March 26th 1780
The situation of affairs to the Southward makes it a serious question whether any further succours ought to go from this army. There are many obstacles to the measure, perhaps insurmountable ones, but in considering it, it is essential to ascertain how far it may be practicable to transport the Troops. They must of necessity go a great part of the way by land. I am therefore to request you will without delay inform me explicitly of the means you have in your department for this purpose. I shall also be obliged to you* to consult the Commissary and let me know how he would be prepared for such an event. Suppose in your calculations that the detachment would consist of two thousand men.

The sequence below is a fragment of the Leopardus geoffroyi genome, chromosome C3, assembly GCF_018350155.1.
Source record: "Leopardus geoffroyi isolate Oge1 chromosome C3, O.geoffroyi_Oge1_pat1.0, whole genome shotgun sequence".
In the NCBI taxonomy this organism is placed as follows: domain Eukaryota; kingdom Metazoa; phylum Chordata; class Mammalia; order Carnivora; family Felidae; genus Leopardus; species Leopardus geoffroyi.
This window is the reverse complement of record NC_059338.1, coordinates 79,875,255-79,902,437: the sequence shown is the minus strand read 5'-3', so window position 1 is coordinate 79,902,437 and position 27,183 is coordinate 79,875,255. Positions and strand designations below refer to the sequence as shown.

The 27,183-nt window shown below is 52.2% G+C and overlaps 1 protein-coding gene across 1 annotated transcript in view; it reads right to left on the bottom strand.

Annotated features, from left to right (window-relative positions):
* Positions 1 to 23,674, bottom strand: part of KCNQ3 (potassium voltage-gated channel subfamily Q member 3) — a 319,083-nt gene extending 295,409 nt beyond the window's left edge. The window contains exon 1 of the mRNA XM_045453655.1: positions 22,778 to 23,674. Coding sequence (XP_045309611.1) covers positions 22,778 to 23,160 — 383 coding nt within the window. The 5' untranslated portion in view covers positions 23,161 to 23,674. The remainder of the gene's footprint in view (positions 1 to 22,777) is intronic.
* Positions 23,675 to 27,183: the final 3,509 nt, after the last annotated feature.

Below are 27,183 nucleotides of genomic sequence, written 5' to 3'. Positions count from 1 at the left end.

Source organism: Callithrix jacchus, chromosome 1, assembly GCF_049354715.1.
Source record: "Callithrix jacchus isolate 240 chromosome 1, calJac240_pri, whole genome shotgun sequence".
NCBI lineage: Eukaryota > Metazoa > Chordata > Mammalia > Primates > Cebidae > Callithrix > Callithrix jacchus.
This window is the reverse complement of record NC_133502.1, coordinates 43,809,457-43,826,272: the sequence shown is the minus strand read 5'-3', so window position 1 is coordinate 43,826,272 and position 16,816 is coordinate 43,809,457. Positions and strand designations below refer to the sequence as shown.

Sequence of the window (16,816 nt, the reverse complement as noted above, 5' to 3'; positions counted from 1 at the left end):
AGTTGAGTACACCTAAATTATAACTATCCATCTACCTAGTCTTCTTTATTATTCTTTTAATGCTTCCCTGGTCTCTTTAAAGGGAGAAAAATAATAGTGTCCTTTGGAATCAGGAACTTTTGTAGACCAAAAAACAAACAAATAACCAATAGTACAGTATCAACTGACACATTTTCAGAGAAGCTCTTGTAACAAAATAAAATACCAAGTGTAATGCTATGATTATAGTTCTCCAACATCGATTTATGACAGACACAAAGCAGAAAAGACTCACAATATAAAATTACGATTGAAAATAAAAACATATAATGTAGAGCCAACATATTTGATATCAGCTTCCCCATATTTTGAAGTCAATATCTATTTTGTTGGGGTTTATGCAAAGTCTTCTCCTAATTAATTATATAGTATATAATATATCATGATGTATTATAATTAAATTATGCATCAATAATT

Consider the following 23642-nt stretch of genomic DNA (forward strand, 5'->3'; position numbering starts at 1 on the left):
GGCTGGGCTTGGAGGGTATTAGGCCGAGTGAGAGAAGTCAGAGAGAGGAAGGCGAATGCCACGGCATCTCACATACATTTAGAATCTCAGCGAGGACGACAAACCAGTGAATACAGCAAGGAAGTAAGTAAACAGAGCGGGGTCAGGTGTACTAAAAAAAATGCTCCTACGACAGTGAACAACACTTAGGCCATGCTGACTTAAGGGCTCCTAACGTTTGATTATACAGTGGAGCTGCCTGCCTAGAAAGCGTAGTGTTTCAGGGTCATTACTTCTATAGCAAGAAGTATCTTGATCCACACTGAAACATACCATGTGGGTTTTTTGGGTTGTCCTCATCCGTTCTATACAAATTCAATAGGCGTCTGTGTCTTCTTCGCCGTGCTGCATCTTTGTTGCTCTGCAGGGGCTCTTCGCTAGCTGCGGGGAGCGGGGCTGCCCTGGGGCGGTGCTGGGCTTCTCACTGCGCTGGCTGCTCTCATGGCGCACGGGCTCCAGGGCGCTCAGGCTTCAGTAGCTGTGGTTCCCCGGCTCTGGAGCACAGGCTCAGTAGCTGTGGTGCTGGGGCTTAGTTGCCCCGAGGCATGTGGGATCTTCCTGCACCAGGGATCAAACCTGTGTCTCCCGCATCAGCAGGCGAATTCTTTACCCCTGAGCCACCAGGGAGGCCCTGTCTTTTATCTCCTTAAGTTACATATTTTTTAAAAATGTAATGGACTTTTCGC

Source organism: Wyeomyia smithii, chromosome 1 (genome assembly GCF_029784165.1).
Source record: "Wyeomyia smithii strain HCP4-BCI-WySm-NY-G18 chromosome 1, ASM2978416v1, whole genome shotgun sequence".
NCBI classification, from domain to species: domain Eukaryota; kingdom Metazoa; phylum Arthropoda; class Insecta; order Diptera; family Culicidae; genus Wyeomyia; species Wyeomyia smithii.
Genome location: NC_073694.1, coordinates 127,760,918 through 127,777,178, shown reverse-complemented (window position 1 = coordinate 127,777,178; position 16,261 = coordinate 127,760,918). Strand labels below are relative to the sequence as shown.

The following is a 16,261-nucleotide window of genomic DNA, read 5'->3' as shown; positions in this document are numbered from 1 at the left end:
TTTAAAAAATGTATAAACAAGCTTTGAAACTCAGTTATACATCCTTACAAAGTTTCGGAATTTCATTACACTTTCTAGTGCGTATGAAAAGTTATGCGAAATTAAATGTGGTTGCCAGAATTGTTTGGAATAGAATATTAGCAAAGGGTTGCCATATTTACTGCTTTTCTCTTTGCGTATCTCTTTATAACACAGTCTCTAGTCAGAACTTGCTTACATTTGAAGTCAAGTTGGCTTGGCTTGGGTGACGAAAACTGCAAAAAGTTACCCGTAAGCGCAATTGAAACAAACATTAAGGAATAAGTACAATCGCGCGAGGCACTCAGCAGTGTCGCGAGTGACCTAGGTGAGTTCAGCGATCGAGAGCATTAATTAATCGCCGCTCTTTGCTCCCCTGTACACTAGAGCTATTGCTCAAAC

There is another point which I have frequently mentioned to you in conversation concerning which it is indispensible I should have the clearest fullest and most precise information—I mean our prospects for moving the army this campaign. The season for operations is advancing fast—The movements of the enemy may soon make it necessary to put our whole force in motion. I wish to know therefore what provision is made and making of covering in camp-equipage and the means of transportation; and how soon we may expect to be in a condition to take the field.
I request your answer to these inquiries will be as expeditious and precise as possible—but if a recurrence to your papers in camp should be necessary to enable you to give an answer to the latter—you will of course defer it ’till this can take place; but in the mean time, you will let me hear from you on the subject of the detachment to the Southward. With great esteem I am Sir Your most Obed Ser
DLC: Papers of George Washington.